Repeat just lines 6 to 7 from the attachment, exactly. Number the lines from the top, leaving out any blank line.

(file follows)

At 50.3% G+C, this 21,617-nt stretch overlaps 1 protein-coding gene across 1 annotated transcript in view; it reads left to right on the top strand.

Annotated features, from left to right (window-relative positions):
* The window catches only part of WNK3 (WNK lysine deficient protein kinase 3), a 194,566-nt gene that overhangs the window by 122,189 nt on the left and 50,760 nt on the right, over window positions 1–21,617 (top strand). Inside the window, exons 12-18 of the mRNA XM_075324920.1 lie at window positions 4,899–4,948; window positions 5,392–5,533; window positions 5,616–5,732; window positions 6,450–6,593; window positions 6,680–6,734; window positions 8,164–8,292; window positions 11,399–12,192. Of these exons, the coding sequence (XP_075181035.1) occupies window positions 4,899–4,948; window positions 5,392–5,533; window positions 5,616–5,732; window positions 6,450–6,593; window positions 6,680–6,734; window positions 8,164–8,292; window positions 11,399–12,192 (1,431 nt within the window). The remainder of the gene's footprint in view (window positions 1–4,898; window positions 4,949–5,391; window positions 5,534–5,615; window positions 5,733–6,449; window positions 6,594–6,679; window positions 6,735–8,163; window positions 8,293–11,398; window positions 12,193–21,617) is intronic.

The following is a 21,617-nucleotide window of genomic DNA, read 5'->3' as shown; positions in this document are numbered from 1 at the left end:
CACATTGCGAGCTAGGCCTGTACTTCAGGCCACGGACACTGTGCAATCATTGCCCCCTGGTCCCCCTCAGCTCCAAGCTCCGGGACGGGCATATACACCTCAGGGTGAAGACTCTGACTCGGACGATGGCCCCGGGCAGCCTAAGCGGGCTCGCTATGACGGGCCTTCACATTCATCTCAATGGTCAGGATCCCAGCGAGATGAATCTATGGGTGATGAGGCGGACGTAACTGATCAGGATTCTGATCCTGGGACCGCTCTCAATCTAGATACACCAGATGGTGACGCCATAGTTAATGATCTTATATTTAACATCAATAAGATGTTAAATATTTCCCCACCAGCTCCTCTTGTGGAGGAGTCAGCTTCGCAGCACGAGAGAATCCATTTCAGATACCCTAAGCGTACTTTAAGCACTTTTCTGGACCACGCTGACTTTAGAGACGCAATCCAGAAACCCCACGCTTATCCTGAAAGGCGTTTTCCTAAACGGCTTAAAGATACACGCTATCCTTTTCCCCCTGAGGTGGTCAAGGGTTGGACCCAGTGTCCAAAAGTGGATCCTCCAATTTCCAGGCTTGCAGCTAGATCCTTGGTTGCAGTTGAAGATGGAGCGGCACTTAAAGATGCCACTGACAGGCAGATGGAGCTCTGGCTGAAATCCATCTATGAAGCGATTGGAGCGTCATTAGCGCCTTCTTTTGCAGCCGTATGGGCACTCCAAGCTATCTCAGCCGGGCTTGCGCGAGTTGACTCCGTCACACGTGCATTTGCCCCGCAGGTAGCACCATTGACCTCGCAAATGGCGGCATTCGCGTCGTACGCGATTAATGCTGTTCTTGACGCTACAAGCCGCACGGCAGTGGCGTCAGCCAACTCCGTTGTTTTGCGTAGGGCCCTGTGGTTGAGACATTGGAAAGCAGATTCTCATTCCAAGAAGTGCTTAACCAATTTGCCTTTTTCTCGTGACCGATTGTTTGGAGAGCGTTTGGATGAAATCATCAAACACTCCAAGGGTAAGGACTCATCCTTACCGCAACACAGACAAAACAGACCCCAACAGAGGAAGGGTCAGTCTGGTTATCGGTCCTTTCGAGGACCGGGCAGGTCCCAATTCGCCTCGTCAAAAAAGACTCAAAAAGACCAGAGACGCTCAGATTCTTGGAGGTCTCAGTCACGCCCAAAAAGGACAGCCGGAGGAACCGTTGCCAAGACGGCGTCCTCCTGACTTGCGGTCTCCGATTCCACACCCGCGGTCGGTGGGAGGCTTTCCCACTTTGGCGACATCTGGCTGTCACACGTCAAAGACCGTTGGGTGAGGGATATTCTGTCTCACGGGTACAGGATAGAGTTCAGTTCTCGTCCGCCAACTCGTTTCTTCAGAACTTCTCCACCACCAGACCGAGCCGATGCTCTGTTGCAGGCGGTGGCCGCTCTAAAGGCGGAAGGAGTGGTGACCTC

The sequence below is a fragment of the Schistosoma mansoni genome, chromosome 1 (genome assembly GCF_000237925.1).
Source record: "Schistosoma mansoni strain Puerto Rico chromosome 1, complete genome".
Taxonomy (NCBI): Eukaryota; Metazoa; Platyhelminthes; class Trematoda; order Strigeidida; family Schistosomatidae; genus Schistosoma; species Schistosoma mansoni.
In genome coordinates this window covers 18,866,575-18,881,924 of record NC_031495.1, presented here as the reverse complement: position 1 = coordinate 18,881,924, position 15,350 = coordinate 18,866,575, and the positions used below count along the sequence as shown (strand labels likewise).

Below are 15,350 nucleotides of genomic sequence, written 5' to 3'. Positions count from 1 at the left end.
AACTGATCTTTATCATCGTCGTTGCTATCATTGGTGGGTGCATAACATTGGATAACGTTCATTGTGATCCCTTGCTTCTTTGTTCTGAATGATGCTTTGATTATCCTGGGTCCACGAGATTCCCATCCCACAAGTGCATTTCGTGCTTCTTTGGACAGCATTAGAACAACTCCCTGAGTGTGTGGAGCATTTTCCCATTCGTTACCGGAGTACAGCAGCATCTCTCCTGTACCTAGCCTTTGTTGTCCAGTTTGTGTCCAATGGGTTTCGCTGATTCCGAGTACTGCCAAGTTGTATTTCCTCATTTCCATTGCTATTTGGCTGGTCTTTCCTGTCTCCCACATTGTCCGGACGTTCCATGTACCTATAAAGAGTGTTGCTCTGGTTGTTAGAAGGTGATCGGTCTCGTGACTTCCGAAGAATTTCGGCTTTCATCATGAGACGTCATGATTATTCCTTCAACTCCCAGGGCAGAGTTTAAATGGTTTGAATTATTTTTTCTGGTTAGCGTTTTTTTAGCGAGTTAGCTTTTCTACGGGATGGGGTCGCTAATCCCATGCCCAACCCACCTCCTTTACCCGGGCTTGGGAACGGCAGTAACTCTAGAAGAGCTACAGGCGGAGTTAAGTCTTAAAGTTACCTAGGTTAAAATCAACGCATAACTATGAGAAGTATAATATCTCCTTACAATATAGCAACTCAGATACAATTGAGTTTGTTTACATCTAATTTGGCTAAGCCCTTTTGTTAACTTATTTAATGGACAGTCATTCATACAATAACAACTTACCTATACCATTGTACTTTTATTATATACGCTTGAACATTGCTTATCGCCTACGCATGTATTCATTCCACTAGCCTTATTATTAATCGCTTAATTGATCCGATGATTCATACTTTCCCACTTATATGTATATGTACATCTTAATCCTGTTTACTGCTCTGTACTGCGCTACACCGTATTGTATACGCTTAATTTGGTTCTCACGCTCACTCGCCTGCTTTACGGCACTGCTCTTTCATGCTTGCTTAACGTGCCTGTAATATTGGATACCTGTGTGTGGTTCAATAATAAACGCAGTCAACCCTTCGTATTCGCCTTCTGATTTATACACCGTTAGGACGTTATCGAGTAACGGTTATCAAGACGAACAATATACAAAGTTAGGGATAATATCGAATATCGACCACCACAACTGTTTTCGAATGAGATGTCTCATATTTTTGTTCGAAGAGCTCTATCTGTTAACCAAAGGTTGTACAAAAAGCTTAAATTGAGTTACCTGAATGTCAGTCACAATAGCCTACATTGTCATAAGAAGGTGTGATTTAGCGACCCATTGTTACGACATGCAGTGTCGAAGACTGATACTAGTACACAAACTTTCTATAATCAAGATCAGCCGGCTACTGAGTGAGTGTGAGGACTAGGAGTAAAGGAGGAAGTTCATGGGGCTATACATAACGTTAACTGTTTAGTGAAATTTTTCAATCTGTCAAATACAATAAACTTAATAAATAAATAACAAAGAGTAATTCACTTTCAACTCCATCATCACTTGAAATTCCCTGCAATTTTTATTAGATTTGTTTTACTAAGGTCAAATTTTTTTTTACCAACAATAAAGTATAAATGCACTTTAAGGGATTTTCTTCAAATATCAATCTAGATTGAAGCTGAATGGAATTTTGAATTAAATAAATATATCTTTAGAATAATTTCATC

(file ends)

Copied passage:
The sequence below is a fragment of the Schistosoma mansoni genome, chromosome 1 (genome assembly GCF_000237925.1).
Source record: "Schistosoma mansoni strain Puerto Rico chromosome 1, complete genome".